For when the causes of [temptation] are distant from [a person], he is not endangered by the twofold warfare, that is, the one which is both inward and outward. See how much easier is the struggle when [a person] desires things that are afar off than when the very things themselves are close at hand and by their sight inflame the thoughts; for the struggle in the latter case is twofold.
During the late 80s, the Los Angeles Lakers were the reigning professional basketball team. One of my joys at that time was to relax in the evening watching the Lakers work their way through the playoffs to another NBA championship. There was a problem, however. I had a wife and three small children who needed my attention.
I was disturbed by the way I ignored them and snapped at them. I didn’t want to be that way. I would come home from work, focus on “quality time” with my family, and then when everyone seemed content, it seemed safe for me to turn on the game. And sure enough, ten minutes into the game, my wife would need me, the kids would want to show me something or need help in the bathroom or start bickering with one another. And then I would start snapping at them.
So I’d skip a few games, and then when it looked like things were under control, I would think that now I could enjoy a game in peace. Maybe I thought I had earned it. And yet, try as I might to control myself and the situation, I would inevitably end up snapping at my wife and kids.
Then a miracle happened. In the middle of the NBA finals, the TV went out.
I decided not to replace it.
The reason I snapped at my wife and kids really had nothing to do with watching basketball. It had to do with my internal demons, my internal struggles, passions, fears and desires. But I couldn’t focus on these because I was fighting a twofold battle, as St. Isaac points out. So long as I was focussing on an outward passion (watching basketball, as my right, as my way to relax), I could not focus on controlling the inner passions. I was losing the spiritual battle because I was fighting on two fronts.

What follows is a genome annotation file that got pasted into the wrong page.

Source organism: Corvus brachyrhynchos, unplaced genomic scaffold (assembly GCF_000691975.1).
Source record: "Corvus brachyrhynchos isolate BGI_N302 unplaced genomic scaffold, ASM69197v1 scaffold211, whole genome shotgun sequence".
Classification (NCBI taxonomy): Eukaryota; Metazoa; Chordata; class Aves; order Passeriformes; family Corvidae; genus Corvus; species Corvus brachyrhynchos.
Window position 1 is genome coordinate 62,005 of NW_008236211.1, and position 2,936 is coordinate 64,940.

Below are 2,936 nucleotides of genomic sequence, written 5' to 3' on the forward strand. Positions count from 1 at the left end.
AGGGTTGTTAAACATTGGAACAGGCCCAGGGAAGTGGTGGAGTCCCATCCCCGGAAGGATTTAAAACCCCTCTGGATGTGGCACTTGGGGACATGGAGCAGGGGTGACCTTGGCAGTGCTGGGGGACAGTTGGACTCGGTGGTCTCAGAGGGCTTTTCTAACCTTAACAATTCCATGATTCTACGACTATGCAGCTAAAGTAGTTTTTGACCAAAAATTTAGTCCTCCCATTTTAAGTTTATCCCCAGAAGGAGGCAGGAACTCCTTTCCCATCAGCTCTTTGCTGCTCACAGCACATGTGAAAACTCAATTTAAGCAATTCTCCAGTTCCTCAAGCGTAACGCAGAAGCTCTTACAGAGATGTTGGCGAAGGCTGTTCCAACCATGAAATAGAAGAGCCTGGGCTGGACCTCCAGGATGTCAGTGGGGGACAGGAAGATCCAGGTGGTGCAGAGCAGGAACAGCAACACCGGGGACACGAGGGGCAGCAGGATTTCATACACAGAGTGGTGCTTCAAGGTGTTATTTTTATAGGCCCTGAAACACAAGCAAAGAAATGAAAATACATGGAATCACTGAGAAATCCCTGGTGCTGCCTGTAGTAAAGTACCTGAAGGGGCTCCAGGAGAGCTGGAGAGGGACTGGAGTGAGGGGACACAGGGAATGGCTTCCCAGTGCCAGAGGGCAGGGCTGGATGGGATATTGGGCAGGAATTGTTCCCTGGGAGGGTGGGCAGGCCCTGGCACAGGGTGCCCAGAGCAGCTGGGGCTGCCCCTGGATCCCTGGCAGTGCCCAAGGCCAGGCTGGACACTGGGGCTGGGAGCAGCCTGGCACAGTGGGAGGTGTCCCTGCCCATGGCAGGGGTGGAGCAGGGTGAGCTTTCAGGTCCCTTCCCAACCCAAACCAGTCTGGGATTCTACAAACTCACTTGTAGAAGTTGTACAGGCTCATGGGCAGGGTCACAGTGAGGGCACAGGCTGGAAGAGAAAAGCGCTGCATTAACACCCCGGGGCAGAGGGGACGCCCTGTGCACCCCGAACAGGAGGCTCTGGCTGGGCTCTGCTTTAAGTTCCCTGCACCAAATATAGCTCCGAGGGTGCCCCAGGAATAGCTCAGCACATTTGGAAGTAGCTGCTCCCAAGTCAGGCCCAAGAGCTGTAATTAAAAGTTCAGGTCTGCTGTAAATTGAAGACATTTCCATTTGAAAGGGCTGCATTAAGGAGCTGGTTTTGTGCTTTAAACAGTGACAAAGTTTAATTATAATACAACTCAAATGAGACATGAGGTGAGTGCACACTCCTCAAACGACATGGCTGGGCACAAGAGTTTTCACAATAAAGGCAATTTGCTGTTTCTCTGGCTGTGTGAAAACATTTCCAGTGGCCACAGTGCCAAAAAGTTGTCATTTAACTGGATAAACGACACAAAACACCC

However, when the source of the outer passion was removed (or at least not easily accessible–I could still go over to a friend’s house and watch the game), I could focus on the inner struggle. For whatever reason, I could read a book and not be upset by interruptions. Reading wasn’t a passion for me. Without a TV, I made it through all of Dickens’ novels in a decade. And more importantly, I wasn’t snapping at my wife and kids in the evenings–or at least not snapping nearly as much as I had been.
An essential strategy in the spiritual warfare is to change our physical surroundings so that sources of external passions are not easily accessible. For many today, that my be the computer and internet, but there are many possible sources for external passions. Distancing ourselves from these external passions makes it easier to focus on the inner passions, the ones really driving us.
I think this removal of external sources of passions is what Jesus was getting at when he said, “If your right hand offends you, cut it off.” He was not talking about mutilation; he was talking about the removal of that which is dear to us, even useful, for the sake of the transformation of our soul.